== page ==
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Drop a bomb to celebrate Earth Day!

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Feeling like a bomb has been dropped on you after yesterday's federal budget?  Waiting to see if another's going to be dropped on you tomorrow during the provincial budget? Well, take a break from the bad news by hosting a Seed Bomb party to celebrate Earth Day!

Have each guest bring their favourite salad, main dish or dessert made from locally grown and sourced ingredients. It doesn't have to be fancy or look pretty it just has to taste good. As the host, you're responsible for supplying lots of local tap water for toasting Gaia's health. We don't want to offend the guest of honour by serving bottled water and encouraging its commodification! But your main task is to supply the ingredients for Gaia's birthday gift: lots and lots of seed bombs.

Seed bombs are neat little packages made of compost, clay and seeds. They can be as small as a marble or as large as a golf ball. Compost and clay protect the seeds and keep them from being blown away or eaten by birds and small animals. 

When it rains, or when snow melts, the compost and clay soften and seeds are released from the bomb. When the temperature is right and enough water is available then the seeds germinate and begin to grow. Some seeds, mainly perennials, may remain dormant until one winter has passed. This process of cold stratification encourages seed germination the following spring. Eventually, the seed bomb will completely dissolve but it may take weeks, months or even a couple of years. 

Create bombs that include plants that like to bed down together. Companion planting reduces harmful insects while encouraging healthy plant growth. Done right, companion planting makes pesticides obsolete which boosts the health of Mother Earth. Tomatoes like to cuddle up with marigolds, bee balm, nasturtiums and parsley.  Sunflowers create a natural trellis for beans and squash can be used to fill in around the base. Kale, clover, nasturtiums, and melons like to hang out together.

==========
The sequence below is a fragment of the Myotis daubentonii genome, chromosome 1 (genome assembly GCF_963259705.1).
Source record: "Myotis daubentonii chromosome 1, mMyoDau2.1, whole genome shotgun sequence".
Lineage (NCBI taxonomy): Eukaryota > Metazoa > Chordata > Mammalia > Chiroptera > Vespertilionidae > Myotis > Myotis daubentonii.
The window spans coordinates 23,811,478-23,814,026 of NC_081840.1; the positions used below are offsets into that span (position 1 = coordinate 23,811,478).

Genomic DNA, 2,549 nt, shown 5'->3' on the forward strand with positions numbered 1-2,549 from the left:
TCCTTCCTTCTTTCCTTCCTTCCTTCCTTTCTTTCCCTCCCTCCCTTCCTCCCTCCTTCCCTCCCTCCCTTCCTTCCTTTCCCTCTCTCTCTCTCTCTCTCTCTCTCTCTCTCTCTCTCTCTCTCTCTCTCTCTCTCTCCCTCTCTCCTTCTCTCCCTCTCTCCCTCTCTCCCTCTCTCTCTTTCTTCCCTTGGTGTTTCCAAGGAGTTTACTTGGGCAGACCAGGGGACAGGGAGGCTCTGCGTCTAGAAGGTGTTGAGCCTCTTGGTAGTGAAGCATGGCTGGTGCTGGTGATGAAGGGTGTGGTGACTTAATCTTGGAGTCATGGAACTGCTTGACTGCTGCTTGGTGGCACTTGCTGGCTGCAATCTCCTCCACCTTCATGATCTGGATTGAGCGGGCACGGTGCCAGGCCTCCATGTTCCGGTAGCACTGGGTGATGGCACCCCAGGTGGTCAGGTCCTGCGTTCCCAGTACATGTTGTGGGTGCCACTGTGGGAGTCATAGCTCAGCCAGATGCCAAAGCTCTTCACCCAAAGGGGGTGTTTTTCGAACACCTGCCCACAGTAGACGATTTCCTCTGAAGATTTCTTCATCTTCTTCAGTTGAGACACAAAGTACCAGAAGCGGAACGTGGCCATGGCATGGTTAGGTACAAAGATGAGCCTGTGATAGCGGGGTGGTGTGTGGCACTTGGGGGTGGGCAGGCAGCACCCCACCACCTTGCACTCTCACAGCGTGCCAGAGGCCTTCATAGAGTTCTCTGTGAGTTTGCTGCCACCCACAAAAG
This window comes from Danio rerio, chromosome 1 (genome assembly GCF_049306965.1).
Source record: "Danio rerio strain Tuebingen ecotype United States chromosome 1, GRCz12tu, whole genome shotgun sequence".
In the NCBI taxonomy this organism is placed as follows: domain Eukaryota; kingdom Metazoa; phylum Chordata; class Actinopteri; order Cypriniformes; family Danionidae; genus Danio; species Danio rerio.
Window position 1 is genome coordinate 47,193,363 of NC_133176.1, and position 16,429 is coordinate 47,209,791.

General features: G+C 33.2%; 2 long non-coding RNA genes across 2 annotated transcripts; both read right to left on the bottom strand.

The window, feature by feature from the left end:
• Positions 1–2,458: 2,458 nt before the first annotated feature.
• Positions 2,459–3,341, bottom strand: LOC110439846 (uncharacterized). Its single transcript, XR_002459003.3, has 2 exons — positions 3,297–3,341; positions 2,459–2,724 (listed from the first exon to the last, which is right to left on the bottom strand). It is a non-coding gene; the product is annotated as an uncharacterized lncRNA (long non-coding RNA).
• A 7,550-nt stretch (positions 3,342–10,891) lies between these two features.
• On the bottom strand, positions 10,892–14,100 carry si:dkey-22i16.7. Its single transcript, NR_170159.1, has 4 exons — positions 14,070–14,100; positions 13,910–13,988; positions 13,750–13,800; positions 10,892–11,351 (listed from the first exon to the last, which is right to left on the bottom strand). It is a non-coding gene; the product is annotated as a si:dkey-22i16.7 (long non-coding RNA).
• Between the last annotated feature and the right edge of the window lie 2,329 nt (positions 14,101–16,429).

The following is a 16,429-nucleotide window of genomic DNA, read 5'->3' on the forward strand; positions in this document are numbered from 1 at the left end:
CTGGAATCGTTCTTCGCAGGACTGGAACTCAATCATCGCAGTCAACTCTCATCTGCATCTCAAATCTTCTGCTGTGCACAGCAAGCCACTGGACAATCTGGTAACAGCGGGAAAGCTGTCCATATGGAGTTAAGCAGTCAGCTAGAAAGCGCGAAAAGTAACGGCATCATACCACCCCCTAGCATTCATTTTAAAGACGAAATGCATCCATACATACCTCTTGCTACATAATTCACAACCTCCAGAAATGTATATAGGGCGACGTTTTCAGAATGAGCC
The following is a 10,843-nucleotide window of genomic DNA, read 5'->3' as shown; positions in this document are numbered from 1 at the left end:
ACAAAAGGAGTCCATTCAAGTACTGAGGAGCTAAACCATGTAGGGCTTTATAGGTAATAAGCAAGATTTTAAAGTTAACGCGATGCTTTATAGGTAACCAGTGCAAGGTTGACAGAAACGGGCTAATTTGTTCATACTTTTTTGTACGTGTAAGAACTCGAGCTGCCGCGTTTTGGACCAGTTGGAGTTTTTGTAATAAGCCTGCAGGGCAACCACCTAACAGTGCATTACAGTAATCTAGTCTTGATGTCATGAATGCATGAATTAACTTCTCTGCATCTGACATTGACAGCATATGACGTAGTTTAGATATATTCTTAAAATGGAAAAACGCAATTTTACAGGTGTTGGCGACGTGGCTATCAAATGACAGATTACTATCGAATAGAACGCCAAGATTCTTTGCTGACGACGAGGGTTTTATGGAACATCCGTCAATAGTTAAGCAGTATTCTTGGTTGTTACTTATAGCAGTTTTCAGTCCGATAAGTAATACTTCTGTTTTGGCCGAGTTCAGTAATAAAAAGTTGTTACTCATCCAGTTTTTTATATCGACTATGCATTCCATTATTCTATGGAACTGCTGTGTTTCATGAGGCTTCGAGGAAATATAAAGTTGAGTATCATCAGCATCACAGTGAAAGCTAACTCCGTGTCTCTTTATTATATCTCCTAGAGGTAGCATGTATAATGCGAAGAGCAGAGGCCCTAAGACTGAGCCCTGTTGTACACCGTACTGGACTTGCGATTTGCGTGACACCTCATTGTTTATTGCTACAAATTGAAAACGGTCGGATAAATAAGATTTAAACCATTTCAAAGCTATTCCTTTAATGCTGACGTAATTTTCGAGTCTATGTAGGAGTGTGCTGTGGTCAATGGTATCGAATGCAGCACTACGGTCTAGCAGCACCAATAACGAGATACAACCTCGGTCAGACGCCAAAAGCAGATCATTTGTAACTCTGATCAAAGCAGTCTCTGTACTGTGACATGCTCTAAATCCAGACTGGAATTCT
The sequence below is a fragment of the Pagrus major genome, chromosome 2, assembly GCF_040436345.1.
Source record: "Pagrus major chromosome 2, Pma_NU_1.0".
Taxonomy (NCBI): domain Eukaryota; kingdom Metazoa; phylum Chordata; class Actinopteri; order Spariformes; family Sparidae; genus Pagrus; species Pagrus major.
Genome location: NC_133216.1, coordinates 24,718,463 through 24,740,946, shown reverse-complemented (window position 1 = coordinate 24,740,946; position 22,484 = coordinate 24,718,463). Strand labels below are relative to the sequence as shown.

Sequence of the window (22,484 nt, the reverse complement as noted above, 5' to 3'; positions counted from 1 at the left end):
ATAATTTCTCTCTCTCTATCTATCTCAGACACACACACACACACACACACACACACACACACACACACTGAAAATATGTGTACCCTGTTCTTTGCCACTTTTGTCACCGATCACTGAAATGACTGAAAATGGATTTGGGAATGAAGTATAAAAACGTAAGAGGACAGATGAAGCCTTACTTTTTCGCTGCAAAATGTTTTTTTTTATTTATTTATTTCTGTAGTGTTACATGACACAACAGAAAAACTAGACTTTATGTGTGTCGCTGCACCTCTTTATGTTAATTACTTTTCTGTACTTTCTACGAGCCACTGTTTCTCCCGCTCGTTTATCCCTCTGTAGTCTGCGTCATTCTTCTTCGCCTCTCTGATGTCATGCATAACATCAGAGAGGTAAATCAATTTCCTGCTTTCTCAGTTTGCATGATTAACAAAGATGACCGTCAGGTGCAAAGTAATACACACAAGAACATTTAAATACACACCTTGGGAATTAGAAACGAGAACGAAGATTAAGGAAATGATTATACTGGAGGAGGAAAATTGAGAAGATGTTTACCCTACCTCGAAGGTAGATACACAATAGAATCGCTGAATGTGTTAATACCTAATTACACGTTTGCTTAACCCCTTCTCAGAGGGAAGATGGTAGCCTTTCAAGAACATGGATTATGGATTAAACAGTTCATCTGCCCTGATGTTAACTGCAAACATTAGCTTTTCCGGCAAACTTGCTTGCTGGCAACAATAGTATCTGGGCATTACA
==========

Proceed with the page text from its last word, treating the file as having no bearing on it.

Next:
Create your own pollinator bombs using bee balm, milkweed, black-eyed Susan, and Echinacea (purple cone flower) -- all of which are hardy perennials. Add some alyssum, a self-seeding annual that will create a fragrant ground cover for many years to come. 

Use your bombs as a means of protest. Include only open pollinated, native species and non-genetically modified seeds. Think of the beauty you can create with just a few native flowers, herbs and vegetables that rely on rain showers as their only source of water.

Seed bombs are ideal for throwing into hard to reach areas of gardens and yards. They can also be placed in window boxes and planters. They make wonderful gifts for would-be gardeners who need a hand replacing their front lawns with self-sufficient perennials and self-seeding annuals.

Guerilla gardeners take seed bombing one step further launching bombs or plant seedlings and more established plants in areas throughout their city that need a little pretty or offer passersby a little free food.

Make Gaia just a little happier, healthier and more beautiful on her special day, drop some bombs that are going to improve lives.

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